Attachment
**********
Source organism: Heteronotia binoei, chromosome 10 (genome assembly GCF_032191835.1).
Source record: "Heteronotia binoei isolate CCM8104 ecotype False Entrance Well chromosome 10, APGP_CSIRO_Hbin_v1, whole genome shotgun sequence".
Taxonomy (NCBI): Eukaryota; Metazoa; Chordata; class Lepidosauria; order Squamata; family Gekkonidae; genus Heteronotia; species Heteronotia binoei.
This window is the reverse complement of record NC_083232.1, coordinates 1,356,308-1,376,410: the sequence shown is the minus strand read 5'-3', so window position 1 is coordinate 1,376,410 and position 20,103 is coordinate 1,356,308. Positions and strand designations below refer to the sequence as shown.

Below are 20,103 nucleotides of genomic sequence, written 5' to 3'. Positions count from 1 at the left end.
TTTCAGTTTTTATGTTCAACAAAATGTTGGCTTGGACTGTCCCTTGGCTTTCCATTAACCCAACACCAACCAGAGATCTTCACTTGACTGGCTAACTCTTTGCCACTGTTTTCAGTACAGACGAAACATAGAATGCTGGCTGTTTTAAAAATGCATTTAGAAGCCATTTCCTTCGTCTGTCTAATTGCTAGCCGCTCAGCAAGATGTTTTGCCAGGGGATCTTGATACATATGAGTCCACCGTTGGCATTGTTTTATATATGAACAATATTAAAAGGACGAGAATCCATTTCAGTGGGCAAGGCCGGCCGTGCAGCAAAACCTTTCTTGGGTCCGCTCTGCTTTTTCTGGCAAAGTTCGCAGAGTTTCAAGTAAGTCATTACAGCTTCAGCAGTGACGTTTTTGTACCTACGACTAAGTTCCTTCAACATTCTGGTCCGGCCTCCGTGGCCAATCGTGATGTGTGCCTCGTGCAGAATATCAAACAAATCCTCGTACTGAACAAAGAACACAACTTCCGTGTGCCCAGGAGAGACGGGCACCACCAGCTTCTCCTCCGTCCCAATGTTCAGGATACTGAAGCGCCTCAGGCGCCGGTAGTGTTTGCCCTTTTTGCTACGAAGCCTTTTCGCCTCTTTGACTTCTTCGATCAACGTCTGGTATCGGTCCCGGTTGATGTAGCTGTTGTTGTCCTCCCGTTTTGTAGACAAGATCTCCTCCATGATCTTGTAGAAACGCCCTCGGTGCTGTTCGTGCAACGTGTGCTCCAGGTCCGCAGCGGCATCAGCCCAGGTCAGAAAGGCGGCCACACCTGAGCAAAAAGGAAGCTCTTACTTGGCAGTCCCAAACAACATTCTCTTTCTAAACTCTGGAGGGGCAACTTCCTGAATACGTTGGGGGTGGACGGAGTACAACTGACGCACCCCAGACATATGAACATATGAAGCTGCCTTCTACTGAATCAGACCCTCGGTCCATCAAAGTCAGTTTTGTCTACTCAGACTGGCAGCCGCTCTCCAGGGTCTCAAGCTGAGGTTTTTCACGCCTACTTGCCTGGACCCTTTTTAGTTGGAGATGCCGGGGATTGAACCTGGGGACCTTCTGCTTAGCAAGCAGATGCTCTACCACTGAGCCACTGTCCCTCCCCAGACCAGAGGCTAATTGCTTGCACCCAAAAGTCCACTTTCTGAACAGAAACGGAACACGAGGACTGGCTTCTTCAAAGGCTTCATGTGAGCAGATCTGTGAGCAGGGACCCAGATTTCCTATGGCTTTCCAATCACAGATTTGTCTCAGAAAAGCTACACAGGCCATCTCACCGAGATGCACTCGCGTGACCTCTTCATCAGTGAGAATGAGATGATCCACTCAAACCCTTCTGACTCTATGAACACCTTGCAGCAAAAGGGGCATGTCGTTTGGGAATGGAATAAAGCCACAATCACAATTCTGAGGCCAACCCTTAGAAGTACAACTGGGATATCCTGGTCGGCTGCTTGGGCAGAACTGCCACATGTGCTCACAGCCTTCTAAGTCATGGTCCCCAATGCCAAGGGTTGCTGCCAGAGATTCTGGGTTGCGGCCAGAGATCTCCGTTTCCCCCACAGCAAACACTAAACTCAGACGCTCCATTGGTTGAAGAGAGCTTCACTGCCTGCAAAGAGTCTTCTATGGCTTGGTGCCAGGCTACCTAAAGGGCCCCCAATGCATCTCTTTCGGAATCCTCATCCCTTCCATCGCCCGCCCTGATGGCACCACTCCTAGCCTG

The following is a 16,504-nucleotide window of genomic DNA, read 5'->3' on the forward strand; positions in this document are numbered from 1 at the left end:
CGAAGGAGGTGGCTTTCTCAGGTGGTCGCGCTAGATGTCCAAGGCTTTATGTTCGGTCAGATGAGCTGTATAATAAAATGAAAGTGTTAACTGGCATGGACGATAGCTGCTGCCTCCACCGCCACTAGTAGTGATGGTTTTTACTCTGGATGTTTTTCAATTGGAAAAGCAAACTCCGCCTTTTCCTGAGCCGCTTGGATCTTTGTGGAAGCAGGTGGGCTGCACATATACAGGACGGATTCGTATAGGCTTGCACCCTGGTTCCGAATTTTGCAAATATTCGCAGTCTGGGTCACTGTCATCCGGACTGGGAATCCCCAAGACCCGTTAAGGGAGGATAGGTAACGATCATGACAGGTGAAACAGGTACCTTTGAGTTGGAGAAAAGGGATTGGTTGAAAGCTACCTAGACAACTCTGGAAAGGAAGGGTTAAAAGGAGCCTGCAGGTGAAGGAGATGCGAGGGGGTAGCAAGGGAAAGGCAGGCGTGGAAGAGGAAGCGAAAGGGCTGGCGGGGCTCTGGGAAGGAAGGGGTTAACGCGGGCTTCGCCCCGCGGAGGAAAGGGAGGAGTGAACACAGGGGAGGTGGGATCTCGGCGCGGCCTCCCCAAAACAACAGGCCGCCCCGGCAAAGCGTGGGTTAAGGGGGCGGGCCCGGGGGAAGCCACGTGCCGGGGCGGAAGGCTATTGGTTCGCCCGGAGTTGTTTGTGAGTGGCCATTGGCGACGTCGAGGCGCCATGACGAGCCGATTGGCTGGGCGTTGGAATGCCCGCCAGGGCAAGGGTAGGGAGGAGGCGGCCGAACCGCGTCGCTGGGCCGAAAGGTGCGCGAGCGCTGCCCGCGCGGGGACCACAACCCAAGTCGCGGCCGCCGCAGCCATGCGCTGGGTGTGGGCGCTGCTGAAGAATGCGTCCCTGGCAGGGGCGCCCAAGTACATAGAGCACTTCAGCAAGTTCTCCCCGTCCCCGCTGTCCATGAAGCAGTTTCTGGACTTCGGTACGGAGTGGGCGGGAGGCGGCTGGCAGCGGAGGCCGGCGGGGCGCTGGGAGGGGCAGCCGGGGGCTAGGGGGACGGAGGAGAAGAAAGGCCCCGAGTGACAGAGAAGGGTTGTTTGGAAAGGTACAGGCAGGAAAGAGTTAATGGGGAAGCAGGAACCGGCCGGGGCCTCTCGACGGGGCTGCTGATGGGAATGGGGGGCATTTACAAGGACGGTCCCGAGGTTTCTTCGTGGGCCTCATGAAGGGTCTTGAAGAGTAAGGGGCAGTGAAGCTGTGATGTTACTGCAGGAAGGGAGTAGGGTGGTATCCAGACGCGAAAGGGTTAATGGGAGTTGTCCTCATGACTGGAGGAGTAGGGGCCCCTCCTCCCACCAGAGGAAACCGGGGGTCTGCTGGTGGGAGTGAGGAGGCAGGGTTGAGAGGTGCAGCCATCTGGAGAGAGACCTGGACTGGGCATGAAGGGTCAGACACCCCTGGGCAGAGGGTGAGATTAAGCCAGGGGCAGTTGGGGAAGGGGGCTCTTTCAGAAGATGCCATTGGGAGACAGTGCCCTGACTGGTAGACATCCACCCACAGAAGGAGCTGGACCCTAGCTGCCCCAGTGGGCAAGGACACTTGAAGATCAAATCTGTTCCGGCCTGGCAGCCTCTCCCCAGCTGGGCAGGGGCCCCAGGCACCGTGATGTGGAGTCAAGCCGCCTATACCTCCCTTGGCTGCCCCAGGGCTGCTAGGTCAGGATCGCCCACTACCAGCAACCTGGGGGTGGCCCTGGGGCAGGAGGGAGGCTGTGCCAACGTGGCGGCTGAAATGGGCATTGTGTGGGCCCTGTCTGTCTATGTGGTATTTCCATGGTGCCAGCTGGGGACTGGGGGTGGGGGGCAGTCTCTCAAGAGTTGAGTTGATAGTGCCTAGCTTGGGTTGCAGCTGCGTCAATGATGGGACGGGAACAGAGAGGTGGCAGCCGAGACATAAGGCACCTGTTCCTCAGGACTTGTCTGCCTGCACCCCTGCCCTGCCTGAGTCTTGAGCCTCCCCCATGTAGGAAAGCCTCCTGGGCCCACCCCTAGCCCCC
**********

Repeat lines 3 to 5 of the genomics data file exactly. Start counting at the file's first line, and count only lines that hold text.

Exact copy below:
Taxonomy (NCBI): Eukaryota; Metazoa; Chordata; class Lepidosauria; order Squamata; family Gekkonidae; genus Heteronotia; species Heteronotia binoei.
This window is the reverse complement of record NC_083232.1, coordinates 1,356,308-1,376,410: the sequence shown is the minus strand read 5'-3', so window position 1 is coordinate 1,376,410 and position 20,103 is coordinate 1,356,308. Positions and strand designations below refer to the sequence as shown.

Below are 20,103 nucleotides of genomic sequence, written 5' to 3'. Positions count from 1 at the left end.